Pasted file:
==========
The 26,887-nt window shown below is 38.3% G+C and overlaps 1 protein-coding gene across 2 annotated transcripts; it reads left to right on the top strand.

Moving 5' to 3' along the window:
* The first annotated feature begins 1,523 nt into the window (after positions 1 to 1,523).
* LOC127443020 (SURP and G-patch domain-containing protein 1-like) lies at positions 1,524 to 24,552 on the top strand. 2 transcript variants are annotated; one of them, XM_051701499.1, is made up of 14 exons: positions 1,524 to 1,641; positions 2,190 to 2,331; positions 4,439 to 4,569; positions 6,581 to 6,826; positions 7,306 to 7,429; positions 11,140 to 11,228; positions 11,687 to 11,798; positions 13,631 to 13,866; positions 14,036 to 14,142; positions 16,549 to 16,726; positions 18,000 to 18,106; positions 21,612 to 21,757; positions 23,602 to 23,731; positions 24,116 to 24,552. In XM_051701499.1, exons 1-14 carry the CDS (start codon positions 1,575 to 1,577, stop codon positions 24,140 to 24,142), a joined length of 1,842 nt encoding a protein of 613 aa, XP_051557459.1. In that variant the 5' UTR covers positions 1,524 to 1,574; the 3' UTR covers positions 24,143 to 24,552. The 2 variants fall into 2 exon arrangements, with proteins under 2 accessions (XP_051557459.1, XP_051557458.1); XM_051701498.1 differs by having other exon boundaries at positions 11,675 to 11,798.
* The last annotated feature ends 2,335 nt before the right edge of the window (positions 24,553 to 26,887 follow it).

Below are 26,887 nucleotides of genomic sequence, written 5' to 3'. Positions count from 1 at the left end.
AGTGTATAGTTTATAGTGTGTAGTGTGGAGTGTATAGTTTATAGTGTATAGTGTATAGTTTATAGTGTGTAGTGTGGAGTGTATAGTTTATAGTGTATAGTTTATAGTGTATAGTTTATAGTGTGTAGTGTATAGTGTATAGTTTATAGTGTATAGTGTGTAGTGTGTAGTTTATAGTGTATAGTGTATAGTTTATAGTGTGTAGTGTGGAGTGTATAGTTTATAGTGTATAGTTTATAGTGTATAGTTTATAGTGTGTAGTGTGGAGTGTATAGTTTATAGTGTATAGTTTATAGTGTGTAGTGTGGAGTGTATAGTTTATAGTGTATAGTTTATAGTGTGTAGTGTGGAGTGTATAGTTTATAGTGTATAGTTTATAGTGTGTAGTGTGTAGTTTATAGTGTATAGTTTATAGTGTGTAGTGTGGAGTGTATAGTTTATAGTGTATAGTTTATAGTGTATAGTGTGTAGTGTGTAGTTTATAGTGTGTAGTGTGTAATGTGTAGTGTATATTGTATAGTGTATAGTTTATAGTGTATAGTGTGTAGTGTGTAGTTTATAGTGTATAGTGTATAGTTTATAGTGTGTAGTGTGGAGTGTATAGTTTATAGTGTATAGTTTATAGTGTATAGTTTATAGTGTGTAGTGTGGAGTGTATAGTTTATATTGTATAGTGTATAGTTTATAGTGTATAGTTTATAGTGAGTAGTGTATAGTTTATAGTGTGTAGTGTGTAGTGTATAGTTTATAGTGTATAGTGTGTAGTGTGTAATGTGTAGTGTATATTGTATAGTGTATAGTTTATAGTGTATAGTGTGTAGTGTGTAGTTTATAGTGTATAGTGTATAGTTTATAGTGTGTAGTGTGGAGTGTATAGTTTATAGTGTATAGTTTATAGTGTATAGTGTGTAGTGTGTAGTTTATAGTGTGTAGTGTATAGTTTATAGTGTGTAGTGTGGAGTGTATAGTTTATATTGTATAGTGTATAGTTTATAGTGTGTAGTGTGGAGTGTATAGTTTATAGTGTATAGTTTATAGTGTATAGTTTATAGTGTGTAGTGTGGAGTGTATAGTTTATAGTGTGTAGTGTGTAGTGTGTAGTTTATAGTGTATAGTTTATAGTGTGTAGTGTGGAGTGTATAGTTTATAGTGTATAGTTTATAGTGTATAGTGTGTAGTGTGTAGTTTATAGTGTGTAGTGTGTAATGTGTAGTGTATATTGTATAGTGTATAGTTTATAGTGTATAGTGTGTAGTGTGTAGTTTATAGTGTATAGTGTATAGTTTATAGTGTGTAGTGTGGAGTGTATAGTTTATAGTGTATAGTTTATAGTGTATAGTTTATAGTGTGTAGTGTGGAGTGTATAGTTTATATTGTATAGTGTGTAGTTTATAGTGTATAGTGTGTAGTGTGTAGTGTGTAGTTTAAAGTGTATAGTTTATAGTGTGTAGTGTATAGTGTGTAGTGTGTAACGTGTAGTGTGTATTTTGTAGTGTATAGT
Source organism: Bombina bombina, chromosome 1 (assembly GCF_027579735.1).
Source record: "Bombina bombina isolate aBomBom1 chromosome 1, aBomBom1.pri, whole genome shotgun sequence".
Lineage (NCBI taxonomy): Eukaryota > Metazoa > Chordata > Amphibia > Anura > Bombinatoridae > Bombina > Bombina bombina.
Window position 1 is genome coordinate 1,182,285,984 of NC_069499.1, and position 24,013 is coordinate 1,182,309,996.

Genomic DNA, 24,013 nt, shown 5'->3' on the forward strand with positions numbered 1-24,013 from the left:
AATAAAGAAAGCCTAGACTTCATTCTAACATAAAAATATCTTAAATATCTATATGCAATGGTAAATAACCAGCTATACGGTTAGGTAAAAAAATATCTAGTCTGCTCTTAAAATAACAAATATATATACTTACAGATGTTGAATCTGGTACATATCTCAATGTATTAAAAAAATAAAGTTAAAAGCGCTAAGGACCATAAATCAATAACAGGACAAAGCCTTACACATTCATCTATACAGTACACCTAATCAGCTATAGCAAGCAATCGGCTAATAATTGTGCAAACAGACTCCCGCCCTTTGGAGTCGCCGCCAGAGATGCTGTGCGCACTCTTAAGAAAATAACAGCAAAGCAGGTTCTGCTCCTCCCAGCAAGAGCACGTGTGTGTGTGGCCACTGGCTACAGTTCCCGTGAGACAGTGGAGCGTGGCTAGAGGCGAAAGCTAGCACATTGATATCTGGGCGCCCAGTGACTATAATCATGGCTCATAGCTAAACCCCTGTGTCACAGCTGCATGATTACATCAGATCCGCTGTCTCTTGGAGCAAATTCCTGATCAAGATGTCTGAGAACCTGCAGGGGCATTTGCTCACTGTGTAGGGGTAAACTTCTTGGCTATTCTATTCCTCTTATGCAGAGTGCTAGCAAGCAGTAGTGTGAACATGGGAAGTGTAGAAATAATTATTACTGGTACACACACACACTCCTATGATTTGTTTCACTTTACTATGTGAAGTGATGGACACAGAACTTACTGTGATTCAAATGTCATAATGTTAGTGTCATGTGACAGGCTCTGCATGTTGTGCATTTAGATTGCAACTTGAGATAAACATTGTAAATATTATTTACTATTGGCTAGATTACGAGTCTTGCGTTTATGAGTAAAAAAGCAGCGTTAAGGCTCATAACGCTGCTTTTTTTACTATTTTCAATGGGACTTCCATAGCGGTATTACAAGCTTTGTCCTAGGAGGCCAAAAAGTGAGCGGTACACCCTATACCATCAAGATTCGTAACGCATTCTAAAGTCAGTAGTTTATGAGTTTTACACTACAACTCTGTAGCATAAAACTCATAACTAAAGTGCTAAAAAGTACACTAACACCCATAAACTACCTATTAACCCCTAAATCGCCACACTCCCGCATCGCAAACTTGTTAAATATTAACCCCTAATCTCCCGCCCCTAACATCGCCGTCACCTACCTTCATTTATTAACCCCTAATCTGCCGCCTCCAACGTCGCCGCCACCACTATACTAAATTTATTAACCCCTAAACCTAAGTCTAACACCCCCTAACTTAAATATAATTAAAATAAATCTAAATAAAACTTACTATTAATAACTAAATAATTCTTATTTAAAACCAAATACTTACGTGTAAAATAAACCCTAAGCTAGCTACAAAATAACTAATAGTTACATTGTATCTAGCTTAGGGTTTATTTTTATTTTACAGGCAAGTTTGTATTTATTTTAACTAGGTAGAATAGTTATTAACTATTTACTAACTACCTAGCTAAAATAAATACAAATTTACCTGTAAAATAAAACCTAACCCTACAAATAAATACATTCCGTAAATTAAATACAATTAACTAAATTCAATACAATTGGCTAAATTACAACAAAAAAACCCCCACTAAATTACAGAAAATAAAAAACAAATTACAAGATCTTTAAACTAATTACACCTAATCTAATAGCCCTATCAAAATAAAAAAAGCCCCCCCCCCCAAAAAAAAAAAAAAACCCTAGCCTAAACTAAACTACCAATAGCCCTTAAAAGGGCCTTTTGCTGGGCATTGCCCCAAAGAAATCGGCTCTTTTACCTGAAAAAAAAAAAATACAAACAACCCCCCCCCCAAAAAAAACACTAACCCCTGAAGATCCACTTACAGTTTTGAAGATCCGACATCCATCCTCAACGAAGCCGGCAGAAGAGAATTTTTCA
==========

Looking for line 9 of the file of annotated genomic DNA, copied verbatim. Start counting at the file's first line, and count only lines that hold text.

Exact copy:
Source record: "Bombina bombina isolate aBomBom1 chromosome 1, aBomBom1.pri, whole genome shotgun sequence".